Hepatitis A is acute and usually self-limiting disease, but sometimes it can be dangerous such as in immunosuppressed patients. Purpose of this study is to investigate the prevalence of hepatitis A serology in HIV/AIDS Patients. 247 HIV positive patients from March 2005 to September 2006 were entered in this study. Participants completed questionnaires to elicit demographic, drug and sex risk information, and were (tested for hepatitis A. They were all referred to Counseling center for behavioral diseases in Imam Khomeini Hospital. Cases were chosen from volunteers with no history of jaundice or acute hepatitis. Data were analyzed by SPSS version 13 and results were compared between seropositive and seronegative groups using T test and chi square. Statistical significance was accepted at a level of P < 0.05.200 (80.98%) were male and 47 (19.02) were female. The mean age was 36 +/- 9.3. 238 (96.3%) of patients were seropositive. One hundred percent and 96% who were born in rural and urban areas were seropositive, respectively. Also, 85.7% and 96.6% who reside in rural and urban areas were seropositive, respectively. Iran is an endemic country for hepatitis A in which most people has asymptomatic infectious during childhood. According to high prevalence of hepatitis A positive serology in HIV/AIDS patients, routine vaccination seems to be unnecessary. But special sub populations like HIV infected infants should be evaluated more precisely and different approaches may be needed for them.
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January 2011

Adverse reactions of trivalent influenza vaccine in HIV-infected individuals.

Acta Med Iran 2010 Mar-Apr;48(2):95-100

Iranian Research Center for HIV/AIDS (IRCHA), Tehran University of Medical Sciences, Tehran, Iran.

In this study, we assessed the adverse reactions to influenza vaccination in HIV-infected individuals. From November 2006 to January 2007, a total of 203 HIV-infected persons were recruited. Demographic data were collected. Subjects were evaluated 48 h and 15 days after vaccination for symptoms and significant health events as possible side effects. Participants were instructed to measure their temperature in the morning and evening for 2 days post-immunization and to assess injection site and systemic adverse reactions. 80.3% of the subjects were male. The mean age of the subjects was 36.9 +/- 7.9 years. Local and systemic reactions were reported by 61 (30%) and 62 (30.5%) persons, respectively. The most common adverse reactions to the influenza vaccine included skin redness (37 cases), induration (32 cases), and pain (55 cases) as local reactions, and fever (22 cases), myalgia (46 cases), headache (12 cases) and weakness (35 cases) as general reactions. 1.4 % of the subjects had fever over 38.5 degrees C. There were significant associations between myalgia and flushing with CD4 counts (P<0.05). We found no relationship between adverse reactions and sex, history of smoking, allergy, alcohol, and drug usage, stage of HIV infection, anti-retroviral therapies, anti-TB medication and previous vaccination. We concluded that inactivated influenza vaccine administered in HIV-infected adults did not result in potential adverse events in this study population.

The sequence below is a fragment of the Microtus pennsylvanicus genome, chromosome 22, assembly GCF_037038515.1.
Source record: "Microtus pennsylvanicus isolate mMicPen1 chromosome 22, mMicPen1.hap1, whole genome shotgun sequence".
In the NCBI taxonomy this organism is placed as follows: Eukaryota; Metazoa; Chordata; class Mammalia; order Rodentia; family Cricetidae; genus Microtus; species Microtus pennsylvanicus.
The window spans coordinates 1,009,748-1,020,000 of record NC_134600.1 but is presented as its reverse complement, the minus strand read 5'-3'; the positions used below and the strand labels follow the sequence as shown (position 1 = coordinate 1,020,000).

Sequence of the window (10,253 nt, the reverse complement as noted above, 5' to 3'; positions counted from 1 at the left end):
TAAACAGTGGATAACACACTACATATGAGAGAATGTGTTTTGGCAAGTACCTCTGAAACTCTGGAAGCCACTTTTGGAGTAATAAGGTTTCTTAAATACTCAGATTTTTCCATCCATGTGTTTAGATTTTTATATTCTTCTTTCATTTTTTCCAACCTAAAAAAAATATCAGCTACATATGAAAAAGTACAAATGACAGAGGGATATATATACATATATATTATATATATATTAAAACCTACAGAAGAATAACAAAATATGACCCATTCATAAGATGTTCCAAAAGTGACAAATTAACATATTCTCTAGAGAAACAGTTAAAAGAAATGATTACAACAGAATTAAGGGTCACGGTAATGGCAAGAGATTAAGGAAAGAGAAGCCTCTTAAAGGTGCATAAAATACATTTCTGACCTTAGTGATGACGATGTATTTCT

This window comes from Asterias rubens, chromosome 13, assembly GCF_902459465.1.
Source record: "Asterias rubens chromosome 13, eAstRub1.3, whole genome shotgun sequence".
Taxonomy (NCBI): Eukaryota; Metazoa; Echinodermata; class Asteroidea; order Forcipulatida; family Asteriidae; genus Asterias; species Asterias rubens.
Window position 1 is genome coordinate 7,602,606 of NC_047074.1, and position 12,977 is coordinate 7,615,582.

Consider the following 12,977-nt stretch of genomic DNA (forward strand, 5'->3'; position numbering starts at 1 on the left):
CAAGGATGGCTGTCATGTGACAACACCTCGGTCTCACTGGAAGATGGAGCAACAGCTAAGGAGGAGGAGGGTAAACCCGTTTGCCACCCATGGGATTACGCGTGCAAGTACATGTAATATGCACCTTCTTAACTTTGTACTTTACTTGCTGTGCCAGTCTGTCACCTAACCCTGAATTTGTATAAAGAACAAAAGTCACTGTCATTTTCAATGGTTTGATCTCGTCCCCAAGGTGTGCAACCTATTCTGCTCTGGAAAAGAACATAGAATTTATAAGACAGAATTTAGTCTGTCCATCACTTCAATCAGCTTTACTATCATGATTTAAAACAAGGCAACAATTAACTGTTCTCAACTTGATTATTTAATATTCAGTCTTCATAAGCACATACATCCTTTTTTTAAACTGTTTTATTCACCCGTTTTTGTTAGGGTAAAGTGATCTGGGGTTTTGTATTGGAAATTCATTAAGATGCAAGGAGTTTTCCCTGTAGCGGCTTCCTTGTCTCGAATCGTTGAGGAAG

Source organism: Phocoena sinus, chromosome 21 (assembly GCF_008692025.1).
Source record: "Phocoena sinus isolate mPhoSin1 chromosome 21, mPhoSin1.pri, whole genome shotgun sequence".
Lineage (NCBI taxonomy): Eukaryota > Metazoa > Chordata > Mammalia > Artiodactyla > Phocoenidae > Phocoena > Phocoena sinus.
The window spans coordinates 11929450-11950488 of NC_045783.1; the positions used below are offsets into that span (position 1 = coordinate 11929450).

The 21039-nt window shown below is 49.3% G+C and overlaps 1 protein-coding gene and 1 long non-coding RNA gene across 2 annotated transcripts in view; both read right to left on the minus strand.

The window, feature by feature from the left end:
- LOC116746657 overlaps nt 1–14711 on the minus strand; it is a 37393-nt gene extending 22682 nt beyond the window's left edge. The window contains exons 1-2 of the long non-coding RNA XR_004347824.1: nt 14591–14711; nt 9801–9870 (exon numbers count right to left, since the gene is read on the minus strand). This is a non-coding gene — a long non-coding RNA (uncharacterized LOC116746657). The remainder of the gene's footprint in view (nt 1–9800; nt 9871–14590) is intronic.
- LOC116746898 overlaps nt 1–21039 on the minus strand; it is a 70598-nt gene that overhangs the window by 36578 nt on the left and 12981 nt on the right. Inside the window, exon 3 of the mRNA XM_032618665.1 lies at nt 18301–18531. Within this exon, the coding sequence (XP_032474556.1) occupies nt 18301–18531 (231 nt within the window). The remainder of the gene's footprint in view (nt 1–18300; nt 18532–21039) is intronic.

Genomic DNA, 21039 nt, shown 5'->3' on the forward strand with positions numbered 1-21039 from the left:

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January 2011